By Grace Zhao, July 24, 2014
Any Effective Effort to Save Rhinos, Tigers, and Pandas from Extinction Must Tackle the Anonymous Companies that Propel the Illegal Wildlife Trade
Wildlife trafficking is more than illegally killing exotic animals; it is part of a complex criminal network that makes use of anonymous companies to illegally transfer both goods and money.
The illegal wildlife trade consists of the poaching, sale, and trade of exotic wildlife. Animals are used for food, medicine, commercial products, and even as pets. The illegal trade hosts a bevy of clientele in both developing and developed countries.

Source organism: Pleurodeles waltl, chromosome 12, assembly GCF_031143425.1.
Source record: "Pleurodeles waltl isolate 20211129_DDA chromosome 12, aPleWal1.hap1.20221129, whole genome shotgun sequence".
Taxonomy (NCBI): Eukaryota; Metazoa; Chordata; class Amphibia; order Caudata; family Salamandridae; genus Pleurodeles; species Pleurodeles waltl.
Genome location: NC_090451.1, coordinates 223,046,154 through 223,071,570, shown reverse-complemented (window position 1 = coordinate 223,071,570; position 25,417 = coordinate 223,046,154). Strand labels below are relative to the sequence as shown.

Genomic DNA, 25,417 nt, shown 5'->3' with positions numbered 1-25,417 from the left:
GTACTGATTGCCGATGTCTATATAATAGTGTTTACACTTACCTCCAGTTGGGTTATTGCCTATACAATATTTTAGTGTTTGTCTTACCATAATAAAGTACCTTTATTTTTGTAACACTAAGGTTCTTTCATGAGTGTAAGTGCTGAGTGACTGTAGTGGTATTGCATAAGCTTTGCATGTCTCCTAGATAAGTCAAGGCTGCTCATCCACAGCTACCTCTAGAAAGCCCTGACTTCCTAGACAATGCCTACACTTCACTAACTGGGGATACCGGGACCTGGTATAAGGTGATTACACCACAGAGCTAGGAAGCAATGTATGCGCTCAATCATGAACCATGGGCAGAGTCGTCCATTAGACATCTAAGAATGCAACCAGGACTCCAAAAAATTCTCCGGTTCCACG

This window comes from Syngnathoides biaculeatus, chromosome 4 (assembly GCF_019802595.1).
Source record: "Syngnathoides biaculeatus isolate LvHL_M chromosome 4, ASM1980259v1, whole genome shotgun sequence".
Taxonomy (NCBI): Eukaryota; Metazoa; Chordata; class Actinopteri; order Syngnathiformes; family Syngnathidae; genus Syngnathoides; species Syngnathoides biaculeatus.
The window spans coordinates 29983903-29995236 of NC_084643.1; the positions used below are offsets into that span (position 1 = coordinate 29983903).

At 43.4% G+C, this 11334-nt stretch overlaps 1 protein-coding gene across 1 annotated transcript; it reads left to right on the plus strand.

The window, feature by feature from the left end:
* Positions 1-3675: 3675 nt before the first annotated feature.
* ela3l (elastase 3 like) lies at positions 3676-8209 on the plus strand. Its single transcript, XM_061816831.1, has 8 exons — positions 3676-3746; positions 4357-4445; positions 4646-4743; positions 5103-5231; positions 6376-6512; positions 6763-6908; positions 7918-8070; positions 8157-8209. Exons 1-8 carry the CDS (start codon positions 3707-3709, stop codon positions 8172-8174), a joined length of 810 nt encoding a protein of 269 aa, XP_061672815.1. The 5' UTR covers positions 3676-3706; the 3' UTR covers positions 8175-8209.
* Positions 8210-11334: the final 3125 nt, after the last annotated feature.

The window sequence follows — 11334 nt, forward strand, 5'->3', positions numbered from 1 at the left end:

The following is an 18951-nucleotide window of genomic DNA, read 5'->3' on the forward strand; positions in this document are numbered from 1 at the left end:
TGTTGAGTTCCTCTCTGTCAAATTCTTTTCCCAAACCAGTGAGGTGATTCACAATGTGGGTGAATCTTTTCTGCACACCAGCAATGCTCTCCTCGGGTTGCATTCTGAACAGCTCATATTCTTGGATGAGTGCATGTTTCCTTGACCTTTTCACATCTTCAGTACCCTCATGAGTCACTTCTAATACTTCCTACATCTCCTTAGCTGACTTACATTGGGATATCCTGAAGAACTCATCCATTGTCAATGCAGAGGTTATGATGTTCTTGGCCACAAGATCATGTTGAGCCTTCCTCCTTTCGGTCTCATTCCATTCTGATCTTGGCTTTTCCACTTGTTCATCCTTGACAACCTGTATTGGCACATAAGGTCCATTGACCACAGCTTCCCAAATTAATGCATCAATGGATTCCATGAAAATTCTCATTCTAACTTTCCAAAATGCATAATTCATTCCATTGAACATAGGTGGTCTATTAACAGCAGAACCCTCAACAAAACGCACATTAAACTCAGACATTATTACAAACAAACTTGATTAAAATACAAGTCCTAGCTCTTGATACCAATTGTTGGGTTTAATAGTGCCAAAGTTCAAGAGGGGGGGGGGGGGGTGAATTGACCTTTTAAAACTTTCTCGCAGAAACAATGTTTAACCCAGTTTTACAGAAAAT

We probably all know that wildlife trafficking can be grisly and disturbing. Rhino horns are hacked off, turtles are stuffed into suitcases, and bear gall bladders are milked from living animals. The impact on biodiversity is astounding. According to our 2011 report, Transnational Crime in the Developing World, only 500,000 elephants exist today compared to a population of 1.2 million in the 1970s. The world’s tiger population has plummeted to just 3,200—down 95 percent since 1900, and an entire species of Rhino went extinct in 2009.